On the first day of Shavuos, we read in the Torah how: “In the third month after the exodus of the children of Israel from the land of Egypt, on that day they came to the wilderness of Sinai... and Israel encamped there before the mountain.”1

Concerning this event that took place just prior to the Jewish nation receiving the Torah, the Mechilta comments:2 “Everywhere else it is written ‘They traveled ... they encamped’ [in the plural]. That is to say ‘they traveled’ with dissenting opinions and ‘they encamped’ with dissenting opinions. Here, however, [it is written] ‘and Israel encamped,’ [in the singular, for] all were equally of one heart.”

The Mechilta thus informs us that although it is entirely natural for the members of a multitude to have dissenting opinions, when the Jews encamped in preparation to receive the Torah, all were “of one heart.”

This tremendous degree of unity resulted from the Torah’s ability to bring complete peace and unity, as the Rambam states:3 “The entire Torah was given in order to bring peace into the world.” Therefore the Jews’ encampment before Mt. Sinai brought complete unity and a complete absence of discord.

What property does Torah possess that enables it to bring about such peace and unity that all are “of one heart”? Indeed, the argument could be made that Torah fosters dissonance, for it is replete with dissenting and disparate opinions with regard to various points of Jewish law, etc.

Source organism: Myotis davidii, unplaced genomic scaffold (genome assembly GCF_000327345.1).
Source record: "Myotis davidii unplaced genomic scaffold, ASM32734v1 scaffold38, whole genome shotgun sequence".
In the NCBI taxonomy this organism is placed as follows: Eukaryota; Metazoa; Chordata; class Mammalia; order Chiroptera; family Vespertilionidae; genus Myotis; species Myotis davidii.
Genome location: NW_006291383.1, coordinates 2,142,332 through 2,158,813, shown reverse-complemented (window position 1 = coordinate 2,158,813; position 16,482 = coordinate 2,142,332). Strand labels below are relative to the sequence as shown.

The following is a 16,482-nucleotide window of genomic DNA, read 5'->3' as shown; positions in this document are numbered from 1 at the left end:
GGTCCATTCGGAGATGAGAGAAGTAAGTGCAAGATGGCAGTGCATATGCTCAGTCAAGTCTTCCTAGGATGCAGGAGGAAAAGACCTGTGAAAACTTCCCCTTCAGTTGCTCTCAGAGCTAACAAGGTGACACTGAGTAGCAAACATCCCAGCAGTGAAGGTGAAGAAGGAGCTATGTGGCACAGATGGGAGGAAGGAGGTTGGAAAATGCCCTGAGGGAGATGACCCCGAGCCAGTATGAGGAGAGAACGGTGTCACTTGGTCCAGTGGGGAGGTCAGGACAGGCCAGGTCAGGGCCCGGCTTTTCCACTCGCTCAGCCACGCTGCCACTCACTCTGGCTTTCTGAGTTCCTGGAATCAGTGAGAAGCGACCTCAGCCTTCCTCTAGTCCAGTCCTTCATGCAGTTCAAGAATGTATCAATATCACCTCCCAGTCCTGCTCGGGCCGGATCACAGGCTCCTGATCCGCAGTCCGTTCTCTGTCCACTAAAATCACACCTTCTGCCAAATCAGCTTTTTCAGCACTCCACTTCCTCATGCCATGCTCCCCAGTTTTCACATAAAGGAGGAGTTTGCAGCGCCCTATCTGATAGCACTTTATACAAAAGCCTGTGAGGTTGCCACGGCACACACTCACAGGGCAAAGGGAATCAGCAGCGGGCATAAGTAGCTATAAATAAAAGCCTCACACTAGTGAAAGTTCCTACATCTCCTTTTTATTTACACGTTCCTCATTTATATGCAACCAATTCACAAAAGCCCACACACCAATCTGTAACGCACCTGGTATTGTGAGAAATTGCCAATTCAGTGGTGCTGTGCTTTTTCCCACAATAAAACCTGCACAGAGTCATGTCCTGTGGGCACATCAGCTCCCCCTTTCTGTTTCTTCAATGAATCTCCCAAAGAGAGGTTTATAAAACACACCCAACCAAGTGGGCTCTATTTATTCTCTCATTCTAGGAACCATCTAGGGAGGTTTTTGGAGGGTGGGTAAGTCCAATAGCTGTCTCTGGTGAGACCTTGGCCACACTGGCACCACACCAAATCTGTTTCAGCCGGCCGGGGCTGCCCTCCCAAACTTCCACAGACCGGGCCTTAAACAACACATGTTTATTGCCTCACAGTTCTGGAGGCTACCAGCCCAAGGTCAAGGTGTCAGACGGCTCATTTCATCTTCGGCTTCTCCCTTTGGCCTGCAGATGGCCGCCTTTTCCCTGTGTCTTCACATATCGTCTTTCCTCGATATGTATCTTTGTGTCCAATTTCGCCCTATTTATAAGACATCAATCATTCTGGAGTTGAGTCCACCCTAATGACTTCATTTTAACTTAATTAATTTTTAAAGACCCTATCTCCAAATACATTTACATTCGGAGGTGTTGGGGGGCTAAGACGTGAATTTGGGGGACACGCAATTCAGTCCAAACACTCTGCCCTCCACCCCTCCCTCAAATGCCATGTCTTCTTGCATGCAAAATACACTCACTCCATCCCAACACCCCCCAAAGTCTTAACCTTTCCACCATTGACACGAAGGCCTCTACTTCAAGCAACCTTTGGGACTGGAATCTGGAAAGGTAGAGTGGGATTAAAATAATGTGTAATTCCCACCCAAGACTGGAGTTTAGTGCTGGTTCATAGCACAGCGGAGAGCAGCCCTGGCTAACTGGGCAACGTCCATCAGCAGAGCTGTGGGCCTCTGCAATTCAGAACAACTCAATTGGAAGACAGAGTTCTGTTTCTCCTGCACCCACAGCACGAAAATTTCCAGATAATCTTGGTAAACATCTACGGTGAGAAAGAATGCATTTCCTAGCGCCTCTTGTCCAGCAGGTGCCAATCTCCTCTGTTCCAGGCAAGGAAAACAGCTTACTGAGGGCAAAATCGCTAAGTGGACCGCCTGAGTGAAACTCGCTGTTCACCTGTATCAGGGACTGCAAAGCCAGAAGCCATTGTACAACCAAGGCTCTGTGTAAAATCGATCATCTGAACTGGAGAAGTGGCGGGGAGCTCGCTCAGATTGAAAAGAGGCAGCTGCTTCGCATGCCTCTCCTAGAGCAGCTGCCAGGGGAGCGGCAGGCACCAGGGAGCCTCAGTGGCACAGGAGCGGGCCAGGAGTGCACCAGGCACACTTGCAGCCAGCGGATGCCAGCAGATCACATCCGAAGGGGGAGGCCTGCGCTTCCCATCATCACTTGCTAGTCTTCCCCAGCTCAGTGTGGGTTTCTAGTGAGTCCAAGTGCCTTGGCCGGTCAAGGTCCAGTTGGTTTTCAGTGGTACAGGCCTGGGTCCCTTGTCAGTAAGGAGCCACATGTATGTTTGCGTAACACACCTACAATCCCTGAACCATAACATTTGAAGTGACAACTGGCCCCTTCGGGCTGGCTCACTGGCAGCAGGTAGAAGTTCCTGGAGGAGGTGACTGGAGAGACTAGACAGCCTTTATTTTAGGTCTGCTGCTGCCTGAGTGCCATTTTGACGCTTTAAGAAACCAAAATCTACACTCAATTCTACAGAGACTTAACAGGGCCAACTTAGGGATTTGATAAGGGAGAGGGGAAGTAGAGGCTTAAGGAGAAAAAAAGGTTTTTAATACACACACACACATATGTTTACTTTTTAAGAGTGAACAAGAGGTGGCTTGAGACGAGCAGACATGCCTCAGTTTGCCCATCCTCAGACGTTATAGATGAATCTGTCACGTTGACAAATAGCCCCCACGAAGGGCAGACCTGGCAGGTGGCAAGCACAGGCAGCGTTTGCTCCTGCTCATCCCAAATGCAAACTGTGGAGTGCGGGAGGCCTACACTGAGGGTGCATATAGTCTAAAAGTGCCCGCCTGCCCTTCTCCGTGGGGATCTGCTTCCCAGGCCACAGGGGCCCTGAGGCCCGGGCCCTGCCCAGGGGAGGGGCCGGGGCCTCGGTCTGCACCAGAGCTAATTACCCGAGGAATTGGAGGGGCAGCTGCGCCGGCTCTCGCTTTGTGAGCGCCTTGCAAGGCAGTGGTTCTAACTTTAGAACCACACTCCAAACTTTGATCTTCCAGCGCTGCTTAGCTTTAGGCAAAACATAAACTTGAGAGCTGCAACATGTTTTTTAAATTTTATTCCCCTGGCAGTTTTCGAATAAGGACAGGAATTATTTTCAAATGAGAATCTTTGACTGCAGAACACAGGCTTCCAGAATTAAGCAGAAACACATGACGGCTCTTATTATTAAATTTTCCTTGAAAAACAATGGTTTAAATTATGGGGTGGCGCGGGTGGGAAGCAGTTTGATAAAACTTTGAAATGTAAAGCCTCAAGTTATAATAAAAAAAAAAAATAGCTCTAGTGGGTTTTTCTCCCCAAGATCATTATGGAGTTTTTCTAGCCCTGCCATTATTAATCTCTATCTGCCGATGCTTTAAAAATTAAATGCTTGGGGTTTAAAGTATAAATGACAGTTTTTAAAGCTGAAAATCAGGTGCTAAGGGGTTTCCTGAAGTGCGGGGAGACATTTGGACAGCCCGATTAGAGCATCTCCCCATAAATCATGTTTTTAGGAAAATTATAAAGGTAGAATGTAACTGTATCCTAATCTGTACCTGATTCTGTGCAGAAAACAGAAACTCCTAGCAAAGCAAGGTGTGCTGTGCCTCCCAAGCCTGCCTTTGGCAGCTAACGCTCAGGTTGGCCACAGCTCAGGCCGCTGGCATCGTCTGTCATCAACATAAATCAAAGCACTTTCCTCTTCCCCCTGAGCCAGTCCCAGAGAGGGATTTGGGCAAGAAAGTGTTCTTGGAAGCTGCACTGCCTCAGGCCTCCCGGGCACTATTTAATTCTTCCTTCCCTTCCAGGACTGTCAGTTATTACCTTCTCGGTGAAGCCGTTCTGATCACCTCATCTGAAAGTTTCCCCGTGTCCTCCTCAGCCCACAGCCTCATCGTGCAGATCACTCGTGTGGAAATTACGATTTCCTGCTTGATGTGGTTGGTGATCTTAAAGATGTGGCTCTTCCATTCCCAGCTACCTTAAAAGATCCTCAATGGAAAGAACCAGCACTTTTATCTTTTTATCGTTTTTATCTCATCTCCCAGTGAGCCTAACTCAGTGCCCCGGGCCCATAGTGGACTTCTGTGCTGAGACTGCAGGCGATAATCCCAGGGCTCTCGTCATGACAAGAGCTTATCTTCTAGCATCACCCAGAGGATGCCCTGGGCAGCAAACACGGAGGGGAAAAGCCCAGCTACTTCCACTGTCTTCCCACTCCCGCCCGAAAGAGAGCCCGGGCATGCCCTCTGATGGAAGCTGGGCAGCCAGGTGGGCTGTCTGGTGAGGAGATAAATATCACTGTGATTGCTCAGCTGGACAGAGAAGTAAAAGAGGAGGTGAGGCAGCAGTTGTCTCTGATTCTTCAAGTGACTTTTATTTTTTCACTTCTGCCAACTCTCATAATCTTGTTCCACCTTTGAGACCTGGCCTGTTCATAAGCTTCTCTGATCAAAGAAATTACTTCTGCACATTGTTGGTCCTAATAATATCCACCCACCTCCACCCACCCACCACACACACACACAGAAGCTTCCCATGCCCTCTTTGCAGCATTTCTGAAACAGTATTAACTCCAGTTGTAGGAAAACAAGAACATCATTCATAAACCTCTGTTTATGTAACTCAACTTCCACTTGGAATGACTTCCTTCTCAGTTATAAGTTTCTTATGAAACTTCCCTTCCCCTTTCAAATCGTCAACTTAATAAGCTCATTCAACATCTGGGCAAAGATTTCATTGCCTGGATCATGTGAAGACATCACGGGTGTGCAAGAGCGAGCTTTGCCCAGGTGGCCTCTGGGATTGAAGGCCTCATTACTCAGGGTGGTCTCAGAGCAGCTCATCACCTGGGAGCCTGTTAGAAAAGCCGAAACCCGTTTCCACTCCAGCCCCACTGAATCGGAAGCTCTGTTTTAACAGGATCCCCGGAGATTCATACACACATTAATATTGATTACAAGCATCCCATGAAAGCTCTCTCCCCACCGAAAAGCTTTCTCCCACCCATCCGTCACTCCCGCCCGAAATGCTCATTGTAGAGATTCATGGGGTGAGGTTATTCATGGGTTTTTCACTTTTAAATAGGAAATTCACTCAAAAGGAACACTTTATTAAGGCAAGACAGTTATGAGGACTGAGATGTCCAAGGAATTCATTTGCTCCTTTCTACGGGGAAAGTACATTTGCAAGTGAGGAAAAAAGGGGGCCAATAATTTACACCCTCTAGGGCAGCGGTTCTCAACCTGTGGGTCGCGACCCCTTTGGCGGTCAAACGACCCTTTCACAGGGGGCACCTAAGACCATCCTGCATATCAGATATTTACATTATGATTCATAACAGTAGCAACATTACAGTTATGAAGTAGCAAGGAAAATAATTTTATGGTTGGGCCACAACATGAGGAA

And while it is true that once a definitive judgment is rendered all parties must act strictly in accordance with the halachah, it would seem that private intellectual disagreement would always remain.

How then can Torah be said to cause all Jews to be “of one heart,” which implies that it unites Jews not only in action but also in understanding and feeling?

The Torah stresses that the people’s encampment “with one heart” took place during “the third month after the Exodus.” Evidently the people’s unity resulted not only from their location “before the mountain,” but also from the fact that this took place during the third month.

What is so special about the attributeof “three,” and how does it foster unity? If anything, unity seems more directly related to the number “one.”

The difference between the numbers one, two and three is as follows: “One” stresses that from the very outset there exists but one thing; “two” is indicative of divisiveness — the antitheses of unity. “Three,” however, sees a unification of disparate entities — making “one” out of “two.”

This aspect of “three” is similar to the statement of our Sages4 that “When two Biblical passages contradict each other, the meaning can be determined by a third Biblical text, which reconciles them.”

We see here the remarkable quality of the “third.” Without the third verse, the two verses indeed contradict each other. Then the third comes to reconcile the seemingly irreconcilable. Moreover, it does so not by “taking sides,” i.e., agreeing with one verse and disagreeing with the other, but by showing that the first two verses are actually in consonance.

Since Torah is inextricably bound up with the concept of “three,” as our Sages state:5 “Blessed is G‑d who gave the three-part Torah6 to the three-part Nation7 ... in the third month,” it is understandable that Torahas a whole has characteristics similar to those of the number three.

This expresses itself in the fact that even when Torah law is seemingly determined not through a reconciling view, but through the agreement with one opinion and the disagreement with another, those initially opposed agree not only with the final ruling but also with the logic that resulted in the verdict: all are peacefully united “with one heart.”

Based on Likkutei Sichos, Vol. XXI, pp. 108-112.